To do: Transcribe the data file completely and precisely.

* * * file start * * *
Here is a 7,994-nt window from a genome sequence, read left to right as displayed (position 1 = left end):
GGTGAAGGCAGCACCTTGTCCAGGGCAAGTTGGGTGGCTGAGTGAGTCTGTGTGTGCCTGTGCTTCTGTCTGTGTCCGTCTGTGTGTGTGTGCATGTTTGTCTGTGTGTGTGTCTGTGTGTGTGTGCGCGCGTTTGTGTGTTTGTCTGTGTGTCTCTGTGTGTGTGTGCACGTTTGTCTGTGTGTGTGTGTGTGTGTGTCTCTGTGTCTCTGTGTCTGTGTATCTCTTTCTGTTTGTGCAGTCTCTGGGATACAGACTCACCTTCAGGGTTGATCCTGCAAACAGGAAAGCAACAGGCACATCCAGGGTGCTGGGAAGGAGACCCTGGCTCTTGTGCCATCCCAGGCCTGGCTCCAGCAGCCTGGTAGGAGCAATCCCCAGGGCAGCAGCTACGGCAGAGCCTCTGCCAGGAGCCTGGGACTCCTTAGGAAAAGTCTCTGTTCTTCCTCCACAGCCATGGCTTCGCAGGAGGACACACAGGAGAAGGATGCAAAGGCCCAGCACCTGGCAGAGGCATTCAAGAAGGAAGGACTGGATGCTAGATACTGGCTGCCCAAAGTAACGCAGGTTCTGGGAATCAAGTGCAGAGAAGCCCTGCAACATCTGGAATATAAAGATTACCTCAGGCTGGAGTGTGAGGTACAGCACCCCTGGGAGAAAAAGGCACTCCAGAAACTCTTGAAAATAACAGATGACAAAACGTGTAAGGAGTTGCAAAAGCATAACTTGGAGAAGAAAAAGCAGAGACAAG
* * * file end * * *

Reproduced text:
Here is a 7,994-nt window from a genome sequence, read left to right as displayed (position 1 = left end):
GGTGAAGGCAGCACCTTGTCCAGGGCAAGTTGGGTGGCTGAGTGAGTCTGTGTGTGCCTGTGCTTCTGTCTGTGTCCGTCTGTGTGTGTGTGCATGTTTGTCTGTGTGTGTGTCTGTGTGTGTGTGCGCGCGTTTGTGTGTTTGTCTGTGTGTCTCTGTGTGTGTGTGCACGTTTGTCTGTGTGTGTGTGTGTGTGTGTCTCTGTGTCTCTGTGTCTGTGTATCTCTTTCTGTTTGTGCAGTCTCTGGGATACAGACTCACCTTCAGGGTTGATCCTGCAAACAGGAAAGCAACAGGCACATCCAGGGTGCTGGGAAGGAGACCCTGGCTCTTGTGCCATCCCAGGCCTGGCTCCAGCAGCCTGGTAGGAGCAATCCCCAGGGCAGCAGCTACGGCAGAGCCTCTGCCAGGAGCCTGGGACTCCTTAGGAAAAGTCTCTGTTCTTCCTCCACAGCCATGGCTTCGCAGGAGGACACACAGGAGAAGGATGCAAAGGCCCAGCACCTGGCAGAGGCATTCAAGAAGGAAGGACTGGATGCTAGATACTGGCTGCCCAAAGTAACGCAGGTTCTGGGAATCAAGTGCAGAGAAGCCCTGCAACATCTGGAATATAAAGATTACCTCAGGCTGGAGTGTGAGGTACAGCACCCCTGGGAGAAAAAGGCACTCCAGAAACTCTTGAAAATAACAGATGACAAAACGTGTAAGGAGTTGCAAAAGCATAACTTGGAGAAGAAAAAGCAGAGACAAG